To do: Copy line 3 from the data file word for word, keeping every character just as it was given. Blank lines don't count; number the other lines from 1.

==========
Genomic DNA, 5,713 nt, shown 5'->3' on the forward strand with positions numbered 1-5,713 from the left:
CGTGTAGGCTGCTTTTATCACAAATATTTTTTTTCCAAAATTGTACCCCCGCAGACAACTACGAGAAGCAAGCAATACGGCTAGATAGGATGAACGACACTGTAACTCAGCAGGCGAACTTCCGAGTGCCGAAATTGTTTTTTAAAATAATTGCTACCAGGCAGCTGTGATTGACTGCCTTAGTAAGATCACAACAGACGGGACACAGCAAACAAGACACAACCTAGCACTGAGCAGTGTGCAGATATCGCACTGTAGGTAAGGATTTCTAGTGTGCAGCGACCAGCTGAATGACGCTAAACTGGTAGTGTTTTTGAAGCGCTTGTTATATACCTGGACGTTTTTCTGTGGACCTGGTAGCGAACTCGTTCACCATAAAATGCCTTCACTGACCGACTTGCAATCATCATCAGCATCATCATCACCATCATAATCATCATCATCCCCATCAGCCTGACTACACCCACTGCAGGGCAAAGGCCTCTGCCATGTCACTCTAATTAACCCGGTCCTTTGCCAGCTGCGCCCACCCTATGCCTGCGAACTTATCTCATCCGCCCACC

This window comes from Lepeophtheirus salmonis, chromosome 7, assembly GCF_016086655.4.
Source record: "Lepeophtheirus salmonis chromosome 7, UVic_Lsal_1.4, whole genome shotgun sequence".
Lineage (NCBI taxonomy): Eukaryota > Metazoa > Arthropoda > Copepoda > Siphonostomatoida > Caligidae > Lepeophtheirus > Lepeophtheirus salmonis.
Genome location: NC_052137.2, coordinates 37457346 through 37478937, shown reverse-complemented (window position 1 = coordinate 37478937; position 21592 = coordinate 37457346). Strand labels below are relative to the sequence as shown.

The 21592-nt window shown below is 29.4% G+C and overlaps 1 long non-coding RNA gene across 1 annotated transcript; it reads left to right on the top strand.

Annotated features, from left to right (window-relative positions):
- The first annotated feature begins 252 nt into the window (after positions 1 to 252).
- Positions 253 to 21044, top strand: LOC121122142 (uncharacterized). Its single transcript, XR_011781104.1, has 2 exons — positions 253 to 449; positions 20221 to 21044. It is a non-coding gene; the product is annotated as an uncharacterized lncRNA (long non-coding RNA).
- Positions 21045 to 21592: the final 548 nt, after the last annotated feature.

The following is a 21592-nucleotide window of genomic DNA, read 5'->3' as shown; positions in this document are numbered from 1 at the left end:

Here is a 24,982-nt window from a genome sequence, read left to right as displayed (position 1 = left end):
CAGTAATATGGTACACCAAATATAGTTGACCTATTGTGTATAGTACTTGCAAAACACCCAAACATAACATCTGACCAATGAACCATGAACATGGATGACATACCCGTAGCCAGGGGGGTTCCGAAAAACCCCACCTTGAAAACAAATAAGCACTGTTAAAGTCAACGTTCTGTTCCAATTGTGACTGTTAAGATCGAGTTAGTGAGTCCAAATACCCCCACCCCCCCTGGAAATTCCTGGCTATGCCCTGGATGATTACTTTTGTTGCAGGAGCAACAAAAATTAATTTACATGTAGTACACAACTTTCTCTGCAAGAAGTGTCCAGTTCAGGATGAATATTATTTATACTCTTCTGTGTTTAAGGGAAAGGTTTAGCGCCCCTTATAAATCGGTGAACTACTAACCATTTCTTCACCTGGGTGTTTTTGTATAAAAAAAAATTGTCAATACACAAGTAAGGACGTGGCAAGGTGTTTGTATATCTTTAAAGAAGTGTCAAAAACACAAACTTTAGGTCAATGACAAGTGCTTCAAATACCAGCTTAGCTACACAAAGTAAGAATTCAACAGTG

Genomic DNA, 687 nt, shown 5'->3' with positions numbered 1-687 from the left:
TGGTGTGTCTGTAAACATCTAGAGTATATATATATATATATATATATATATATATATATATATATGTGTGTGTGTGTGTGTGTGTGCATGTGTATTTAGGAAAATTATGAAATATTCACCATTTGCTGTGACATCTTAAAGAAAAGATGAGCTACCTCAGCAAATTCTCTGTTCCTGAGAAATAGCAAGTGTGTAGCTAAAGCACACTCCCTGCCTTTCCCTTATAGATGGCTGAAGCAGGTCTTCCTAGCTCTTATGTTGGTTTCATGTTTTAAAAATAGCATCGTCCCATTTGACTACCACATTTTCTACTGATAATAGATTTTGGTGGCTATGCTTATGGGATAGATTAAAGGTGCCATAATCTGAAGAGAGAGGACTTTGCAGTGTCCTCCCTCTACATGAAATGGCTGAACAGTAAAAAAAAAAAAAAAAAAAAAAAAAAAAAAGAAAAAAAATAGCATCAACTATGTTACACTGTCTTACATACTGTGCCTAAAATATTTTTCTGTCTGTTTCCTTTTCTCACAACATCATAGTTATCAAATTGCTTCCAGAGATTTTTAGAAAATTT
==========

This window comes from Lepeophtheirus salmonis, chromosome 7, assembly GCF_016086655.4.